Planets on Tables: Poetry, Still Life, and the Turning World
by Bonnie Costello
Cornell University Press, $29.95 (cloth)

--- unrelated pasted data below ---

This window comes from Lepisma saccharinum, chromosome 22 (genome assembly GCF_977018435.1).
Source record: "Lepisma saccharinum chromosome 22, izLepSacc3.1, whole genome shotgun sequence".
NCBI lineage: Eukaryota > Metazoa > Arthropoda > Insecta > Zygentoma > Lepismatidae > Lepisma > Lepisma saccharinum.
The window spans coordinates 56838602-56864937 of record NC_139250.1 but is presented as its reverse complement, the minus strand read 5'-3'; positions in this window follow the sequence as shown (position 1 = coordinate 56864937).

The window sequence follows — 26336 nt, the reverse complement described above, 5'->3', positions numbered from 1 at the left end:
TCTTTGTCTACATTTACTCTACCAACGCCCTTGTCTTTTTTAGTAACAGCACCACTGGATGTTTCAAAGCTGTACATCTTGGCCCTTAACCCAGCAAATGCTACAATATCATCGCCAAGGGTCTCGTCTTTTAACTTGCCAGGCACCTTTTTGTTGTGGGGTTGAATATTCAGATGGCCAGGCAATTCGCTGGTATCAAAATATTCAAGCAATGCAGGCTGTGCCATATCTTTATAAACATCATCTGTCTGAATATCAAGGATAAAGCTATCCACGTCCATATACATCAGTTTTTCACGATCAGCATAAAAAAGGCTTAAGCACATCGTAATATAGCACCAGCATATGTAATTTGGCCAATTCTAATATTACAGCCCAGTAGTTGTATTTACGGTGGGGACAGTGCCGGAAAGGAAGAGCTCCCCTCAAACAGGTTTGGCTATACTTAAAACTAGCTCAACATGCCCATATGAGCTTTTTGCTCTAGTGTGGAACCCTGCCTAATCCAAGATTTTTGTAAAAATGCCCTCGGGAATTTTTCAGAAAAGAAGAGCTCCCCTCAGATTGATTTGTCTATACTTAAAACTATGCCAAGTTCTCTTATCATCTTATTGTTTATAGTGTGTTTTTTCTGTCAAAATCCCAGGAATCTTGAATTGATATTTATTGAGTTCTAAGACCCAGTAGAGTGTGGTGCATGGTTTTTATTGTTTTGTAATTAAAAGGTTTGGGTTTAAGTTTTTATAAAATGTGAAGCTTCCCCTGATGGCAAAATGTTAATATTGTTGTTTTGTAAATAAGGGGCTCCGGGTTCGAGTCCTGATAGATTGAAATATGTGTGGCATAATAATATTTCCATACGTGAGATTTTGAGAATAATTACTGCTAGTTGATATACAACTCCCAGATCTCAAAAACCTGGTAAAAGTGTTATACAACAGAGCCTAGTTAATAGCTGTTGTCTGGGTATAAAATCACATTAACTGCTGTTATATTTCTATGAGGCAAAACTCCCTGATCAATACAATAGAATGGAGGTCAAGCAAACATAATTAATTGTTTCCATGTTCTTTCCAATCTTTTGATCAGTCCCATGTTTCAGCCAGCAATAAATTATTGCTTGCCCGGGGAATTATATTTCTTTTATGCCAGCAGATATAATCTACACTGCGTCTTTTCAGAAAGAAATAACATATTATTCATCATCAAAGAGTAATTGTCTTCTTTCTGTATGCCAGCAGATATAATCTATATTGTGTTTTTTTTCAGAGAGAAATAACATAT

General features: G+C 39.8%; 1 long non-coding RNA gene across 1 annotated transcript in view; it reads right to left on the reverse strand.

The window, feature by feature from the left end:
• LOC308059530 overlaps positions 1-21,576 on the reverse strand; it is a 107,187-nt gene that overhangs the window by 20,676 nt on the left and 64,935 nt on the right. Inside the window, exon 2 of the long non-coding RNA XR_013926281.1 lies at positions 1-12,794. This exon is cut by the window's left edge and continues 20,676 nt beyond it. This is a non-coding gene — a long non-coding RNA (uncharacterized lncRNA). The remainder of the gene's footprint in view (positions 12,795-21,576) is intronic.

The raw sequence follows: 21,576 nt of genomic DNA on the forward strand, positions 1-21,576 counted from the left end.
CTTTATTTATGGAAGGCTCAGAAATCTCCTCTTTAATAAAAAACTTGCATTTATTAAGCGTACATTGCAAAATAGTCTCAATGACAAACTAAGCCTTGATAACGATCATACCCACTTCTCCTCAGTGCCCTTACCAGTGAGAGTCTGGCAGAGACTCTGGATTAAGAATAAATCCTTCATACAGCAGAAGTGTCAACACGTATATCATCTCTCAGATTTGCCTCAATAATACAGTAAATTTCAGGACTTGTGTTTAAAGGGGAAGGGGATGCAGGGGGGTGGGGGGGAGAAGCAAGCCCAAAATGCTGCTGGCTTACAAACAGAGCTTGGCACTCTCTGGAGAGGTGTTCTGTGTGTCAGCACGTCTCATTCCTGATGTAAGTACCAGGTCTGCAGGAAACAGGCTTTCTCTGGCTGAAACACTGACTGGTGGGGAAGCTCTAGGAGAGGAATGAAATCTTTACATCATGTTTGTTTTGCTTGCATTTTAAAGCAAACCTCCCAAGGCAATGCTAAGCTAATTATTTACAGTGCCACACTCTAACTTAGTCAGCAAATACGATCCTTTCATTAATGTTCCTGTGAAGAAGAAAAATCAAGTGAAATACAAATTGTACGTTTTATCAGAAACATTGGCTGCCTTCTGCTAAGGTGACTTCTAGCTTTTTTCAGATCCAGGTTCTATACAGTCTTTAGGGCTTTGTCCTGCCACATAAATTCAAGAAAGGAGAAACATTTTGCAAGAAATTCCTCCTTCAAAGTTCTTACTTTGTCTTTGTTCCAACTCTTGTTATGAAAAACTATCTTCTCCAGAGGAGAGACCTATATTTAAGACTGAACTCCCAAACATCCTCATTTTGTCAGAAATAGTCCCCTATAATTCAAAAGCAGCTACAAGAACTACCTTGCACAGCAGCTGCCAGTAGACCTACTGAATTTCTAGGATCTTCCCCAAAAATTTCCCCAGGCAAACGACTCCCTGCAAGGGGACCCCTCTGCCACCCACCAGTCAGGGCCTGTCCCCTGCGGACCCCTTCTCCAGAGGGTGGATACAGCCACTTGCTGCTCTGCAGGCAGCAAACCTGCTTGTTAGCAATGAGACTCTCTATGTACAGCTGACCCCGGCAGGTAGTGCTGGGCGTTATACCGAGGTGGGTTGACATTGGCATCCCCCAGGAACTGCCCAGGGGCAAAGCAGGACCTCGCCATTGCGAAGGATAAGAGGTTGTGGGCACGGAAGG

Worrying over poetry’s relation to politics seems to be a pressing concern of our time—if not for politicians, then at least for poets and their critics. Much of the distress concerns poetry’s ability, or lack thereof, to press out from the private realm and enter the public sphere. What, wonder the poets and critics, can poetry make happen in the world? In Planets on Tables Bonnie Costello looks at these matters from the other end of the telescope. She examines how the lyric of still life, of the “aesthetic arrangement of domestic objects,” brings the distant world of public affairs into the private sphere. Joseph Cornell, the lone visual artist included among the poets Costello discusses, provides a model for this activity: when Cornell pasted a German-language map into one of his boxed assemblages in 1942, he was not just making an aesthetic decision—he was indicating the public, political background of his private, imaginative world. This familiarizing and domesticating of large public events is a serious business: it not only saves art from collapsing into the merely personal, it also shows that urgent public matters need not force us to abandon “the private realm . . . of individual feeling and creation.” Whether she is discussing Elizabeth Bishop’s “Questions of Travel,” (where wooden clogs are not just shoes, but a trace of Dutch colonialism), or examining Richard Wilbur’s early poetry (which can probe an object as simple as a potato for ethical and historical significance), Costello exhibits a fine eye for detail. Her chapters on Wallace Stevens and William Carlos Williams show vividly how the turbulence of their times entered even their most serene compositions. Throughout her incisive analysis, Costello’s lucid prose stands as a welcome sign that sophisticated criticism may be emerging from an age of jargon.